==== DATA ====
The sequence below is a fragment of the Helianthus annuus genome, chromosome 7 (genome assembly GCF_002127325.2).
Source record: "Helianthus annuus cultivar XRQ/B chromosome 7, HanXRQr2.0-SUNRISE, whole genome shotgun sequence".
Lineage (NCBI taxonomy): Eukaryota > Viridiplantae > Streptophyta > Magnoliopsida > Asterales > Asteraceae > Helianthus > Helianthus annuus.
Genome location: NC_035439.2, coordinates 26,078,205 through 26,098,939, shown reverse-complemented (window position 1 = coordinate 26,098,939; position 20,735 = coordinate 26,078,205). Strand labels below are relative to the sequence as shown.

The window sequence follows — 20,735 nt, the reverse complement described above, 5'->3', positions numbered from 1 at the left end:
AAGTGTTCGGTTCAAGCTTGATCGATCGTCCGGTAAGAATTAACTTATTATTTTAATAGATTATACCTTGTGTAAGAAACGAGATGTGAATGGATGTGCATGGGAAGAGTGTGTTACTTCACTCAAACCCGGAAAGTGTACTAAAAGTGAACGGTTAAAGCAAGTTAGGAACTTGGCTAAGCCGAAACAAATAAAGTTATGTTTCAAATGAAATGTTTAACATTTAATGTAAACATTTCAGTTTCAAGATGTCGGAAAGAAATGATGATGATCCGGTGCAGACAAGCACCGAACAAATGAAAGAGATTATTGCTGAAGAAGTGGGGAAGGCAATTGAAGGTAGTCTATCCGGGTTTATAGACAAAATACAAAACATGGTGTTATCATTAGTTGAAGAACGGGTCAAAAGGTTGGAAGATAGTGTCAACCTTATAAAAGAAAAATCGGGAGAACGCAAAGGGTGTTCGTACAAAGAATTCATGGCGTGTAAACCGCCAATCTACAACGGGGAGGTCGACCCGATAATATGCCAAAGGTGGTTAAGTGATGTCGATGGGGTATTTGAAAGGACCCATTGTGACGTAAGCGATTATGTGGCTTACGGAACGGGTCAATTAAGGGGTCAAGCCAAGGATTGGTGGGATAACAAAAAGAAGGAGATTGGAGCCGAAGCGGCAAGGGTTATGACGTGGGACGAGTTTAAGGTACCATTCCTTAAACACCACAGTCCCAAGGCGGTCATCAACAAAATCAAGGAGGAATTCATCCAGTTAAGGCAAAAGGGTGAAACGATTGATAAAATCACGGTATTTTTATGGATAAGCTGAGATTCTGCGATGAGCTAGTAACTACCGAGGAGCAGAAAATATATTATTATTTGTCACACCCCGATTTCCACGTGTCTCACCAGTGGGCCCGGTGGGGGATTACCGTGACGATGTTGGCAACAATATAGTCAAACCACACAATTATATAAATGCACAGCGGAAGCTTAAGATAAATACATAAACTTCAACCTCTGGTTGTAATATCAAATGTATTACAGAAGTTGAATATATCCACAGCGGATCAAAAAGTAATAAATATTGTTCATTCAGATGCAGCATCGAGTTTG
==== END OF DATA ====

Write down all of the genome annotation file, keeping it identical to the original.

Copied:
The sequence below is a fragment of the Helianthus annuus genome, chromosome 7 (genome assembly GCF_002127325.2).
Source record: "Helianthus annuus cultivar XRQ/B chromosome 7, HanXRQr2.0-SUNRISE, whole genome shotgun sequence".
Lineage (NCBI taxonomy): Eukaryota > Viridiplantae > Streptophyta > Magnoliopsida > Asterales > Asteraceae > Helianthus > Helianthus annuus.
Genome location: NC_035439.2, coordinates 26,078,205 through 26,098,939, shown reverse-complemented (window position 1 = coordinate 26,098,939; position 20,735 = coordinate 26,078,205). Strand labels below are relative to the sequence as shown.

The window sequence follows — 20,735 nt, the reverse complement described above, 5'->3', positions numbered from 1 at the left end:
AAGTGTTCGGTTCAAGCTTGATCGATCGTCCGGTAAGAATTAACTTATTATTTTAATAGATTATACCTTGTGTAAGAAACGAGATGTGAATGGATGTGCATGGGAAGAGTGTGTTACTTCACTCAAACCCGGAAAGTGTACTAAAAGTGAACGGTTAAAGCAAGTTAGGAACTTGGCTAAGCCGAAACAAATAAAGTTATGTTTCAAATGAAATGTTTAACATTTAATGTAAACATTTCAGTTTCAAGATGTCGGAAAGAAATGATGATGATCCGGTGCAGACAAGCACCGAACAAATGAAAGAGATTATTGCTGAAGAAGTGGGGAAGGCAATTGAAGGTAGTCTATCCGGGTTTATAGACAAAATACAAAACATGGTGTTATCATTAGTTGAAGAACGGGTCAAAAGGTTGGAAGATAGTGTCAACCTTATAAAAGAAAAATCGGGAGAACGCAAAGGGTGTTCGTACAAAGAATTCATGGCGTGTAAACCGCCAATCTACAACGGGGAGGTCGACCCGATAATATGCCAAAGGTGGTTAAGTGATGTCGATGGGGTATTTGAAAGGACCCATTGTGACGTAAGCGATTATGTGGCTTACGGAACGGGTCAATTAAGGGGTCAAGCCAAGGATTGGTGGGATAACAAAAAGAAGGAGATTGGAGCCGAAGCGGCAAGGGTTATGACGTGGGACGAGTTTAAGGTACCATTCCTTAAACACCACAGTCCCAAGGCGGTCATCAACAAAATCAAGGAGGAATTCATCCAGTTAAGGCAAAAGGGTGAAACGATTGATAAAATCACGGTATTTTTATGGATAAGCTGAGATTCTGCGATGAGCTAGTAACTACCGAGGAGCAGAAAATATATTATTATTTGTCACACCCCGATTTCCACGTGTCTCACCAGTGGGCCCGGTGGGGGATTACCGTGACGATGTTGGCAACAATATAGTCAAACCACACAATTATATAAATGCACAGCGGAAGCTTAAGATAAATACATAAACTTCAACCTCTGGTTGTAATATCAAATGTATTACAGAAGTTGAATATATCCACAGCGGATCAAAAAGTAATAAATATTGTTCATTCAGATGCAGCATCGAGTTTG